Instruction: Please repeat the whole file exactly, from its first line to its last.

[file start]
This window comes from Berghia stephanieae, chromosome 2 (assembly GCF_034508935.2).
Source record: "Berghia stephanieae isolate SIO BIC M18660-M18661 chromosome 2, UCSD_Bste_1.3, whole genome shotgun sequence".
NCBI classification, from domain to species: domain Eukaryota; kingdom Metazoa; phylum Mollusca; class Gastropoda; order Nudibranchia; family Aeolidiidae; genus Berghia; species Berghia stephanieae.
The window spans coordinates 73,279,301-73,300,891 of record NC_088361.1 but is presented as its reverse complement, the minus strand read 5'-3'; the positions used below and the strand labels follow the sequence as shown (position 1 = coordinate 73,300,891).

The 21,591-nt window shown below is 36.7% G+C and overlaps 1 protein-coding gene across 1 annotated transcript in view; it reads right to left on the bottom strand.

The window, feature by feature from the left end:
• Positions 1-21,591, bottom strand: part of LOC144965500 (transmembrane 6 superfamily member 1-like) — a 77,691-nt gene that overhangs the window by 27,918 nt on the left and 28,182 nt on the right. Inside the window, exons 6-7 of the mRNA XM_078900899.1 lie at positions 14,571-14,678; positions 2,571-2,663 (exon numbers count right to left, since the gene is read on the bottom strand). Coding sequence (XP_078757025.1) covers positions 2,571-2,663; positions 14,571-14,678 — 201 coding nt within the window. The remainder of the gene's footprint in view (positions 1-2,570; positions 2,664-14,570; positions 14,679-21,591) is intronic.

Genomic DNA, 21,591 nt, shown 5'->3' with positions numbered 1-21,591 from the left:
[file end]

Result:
This window comes from Berghia stephanieae, chromosome 2 (assembly GCF_034508935.2).
Source record: "Berghia stephanieae isolate SIO BIC M18660-M18661 chromosome 2, UCSD_Bste_1.3, whole genome shotgun sequence".
NCBI classification, from domain to species: domain Eukaryota; kingdom Metazoa; phylum Mollusca; class Gastropoda; order Nudibranchia; family Aeolidiidae; genus Berghia; species Berghia stephanieae.
The window spans coordinates 73,279,301-73,300,891 of record NC_088361.1 but is presented as its reverse complement, the minus strand read 5'-3'; the positions used below and the strand labels follow the sequence as shown (position 1 = coordinate 73,300,891).

The 21,591-nt window shown below is 36.7% G+C and overlaps 1 protein-coding gene across 1 annotated transcript in view; it reads right to left on the bottom strand.

The window, feature by feature from the left end:
• Positions 1-21,591, bottom strand: part of LOC144965500 (transmembrane 6 superfamily member 1-like) — a 77,691-nt gene that overhangs the window by 27,918 nt on the left and 28,182 nt on the right. Inside the window, exons 6-7 of the mRNA XM_078900899.1 lie at positions 14,571-14,678; positions 2,571-2,663 (exon numbers count right to left, since the gene is read on the bottom strand). Coding sequence (XP_078757025.1) covers positions 2,571-2,663; positions 14,571-14,678 — 201 coding nt within the window. The remainder of the gene's footprint in view (positions 1-2,570; positions 2,664-14,570; positions 14,679-21,591) is intronic.

Genomic DNA, 21,591 nt, shown 5'->3' with positions numbered 1-21,591 from the left: